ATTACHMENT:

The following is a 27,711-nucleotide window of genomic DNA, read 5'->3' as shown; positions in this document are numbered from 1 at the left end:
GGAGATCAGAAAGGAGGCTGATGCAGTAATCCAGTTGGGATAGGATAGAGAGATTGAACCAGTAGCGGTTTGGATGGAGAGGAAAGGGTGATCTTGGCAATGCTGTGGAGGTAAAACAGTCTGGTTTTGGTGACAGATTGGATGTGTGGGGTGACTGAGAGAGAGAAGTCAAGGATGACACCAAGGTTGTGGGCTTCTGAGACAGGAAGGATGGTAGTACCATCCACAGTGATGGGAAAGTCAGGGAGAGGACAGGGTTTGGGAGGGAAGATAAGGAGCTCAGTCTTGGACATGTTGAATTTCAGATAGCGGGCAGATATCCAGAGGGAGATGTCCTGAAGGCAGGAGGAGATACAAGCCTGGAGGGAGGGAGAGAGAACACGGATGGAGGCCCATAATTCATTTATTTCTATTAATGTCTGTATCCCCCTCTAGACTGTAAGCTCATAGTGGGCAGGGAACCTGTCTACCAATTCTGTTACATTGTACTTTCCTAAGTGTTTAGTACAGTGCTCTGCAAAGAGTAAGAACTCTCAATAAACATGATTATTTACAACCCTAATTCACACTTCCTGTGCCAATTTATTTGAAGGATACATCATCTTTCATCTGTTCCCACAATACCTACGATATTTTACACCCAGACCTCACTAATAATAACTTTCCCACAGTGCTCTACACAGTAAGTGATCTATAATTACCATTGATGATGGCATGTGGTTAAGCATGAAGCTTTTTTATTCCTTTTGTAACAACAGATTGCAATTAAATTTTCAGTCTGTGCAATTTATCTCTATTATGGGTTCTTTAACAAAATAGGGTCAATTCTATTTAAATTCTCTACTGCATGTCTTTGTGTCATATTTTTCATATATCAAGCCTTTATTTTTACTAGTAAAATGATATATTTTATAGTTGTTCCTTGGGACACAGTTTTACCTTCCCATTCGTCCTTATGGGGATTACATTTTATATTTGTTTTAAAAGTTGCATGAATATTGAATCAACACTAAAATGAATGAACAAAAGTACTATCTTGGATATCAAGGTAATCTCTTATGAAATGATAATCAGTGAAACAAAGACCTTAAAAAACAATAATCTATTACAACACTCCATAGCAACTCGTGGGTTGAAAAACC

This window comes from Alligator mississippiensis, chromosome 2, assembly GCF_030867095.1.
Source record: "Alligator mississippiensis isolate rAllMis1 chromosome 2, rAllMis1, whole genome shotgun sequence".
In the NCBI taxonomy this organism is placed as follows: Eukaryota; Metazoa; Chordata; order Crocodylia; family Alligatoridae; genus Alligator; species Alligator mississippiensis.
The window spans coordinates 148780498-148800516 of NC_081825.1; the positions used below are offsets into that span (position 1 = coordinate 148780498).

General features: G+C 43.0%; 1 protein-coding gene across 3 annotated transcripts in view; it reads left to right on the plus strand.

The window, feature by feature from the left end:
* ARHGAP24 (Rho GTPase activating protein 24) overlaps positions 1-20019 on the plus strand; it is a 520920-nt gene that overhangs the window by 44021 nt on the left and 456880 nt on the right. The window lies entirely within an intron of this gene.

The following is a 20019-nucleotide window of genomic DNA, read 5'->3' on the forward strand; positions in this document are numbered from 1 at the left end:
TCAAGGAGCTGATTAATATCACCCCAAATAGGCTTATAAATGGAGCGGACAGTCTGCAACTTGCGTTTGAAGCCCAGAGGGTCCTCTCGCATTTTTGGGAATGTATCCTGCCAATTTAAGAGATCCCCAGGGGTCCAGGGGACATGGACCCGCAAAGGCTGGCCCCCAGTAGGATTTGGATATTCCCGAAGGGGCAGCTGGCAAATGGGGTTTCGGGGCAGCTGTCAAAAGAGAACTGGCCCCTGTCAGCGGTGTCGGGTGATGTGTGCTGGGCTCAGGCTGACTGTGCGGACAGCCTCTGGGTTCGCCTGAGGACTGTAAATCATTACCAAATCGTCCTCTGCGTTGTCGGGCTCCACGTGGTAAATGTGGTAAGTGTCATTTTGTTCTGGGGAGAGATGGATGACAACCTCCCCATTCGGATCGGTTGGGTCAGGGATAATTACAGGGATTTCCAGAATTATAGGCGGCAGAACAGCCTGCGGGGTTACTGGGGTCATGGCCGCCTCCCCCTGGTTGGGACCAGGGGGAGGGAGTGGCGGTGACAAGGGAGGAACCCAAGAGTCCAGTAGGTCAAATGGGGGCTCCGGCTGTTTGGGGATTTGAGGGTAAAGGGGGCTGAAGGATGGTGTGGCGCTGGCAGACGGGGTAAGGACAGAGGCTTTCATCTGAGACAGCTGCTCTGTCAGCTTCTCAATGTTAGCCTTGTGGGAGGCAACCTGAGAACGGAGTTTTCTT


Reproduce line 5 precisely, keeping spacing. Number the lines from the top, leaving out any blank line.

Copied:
In the NCBI taxonomy this organism is placed as follows: Eukaryota; Metazoa; Chordata; order Crocodylia; family Alligatoridae; genus Alligator; species Alligator mississippiensis.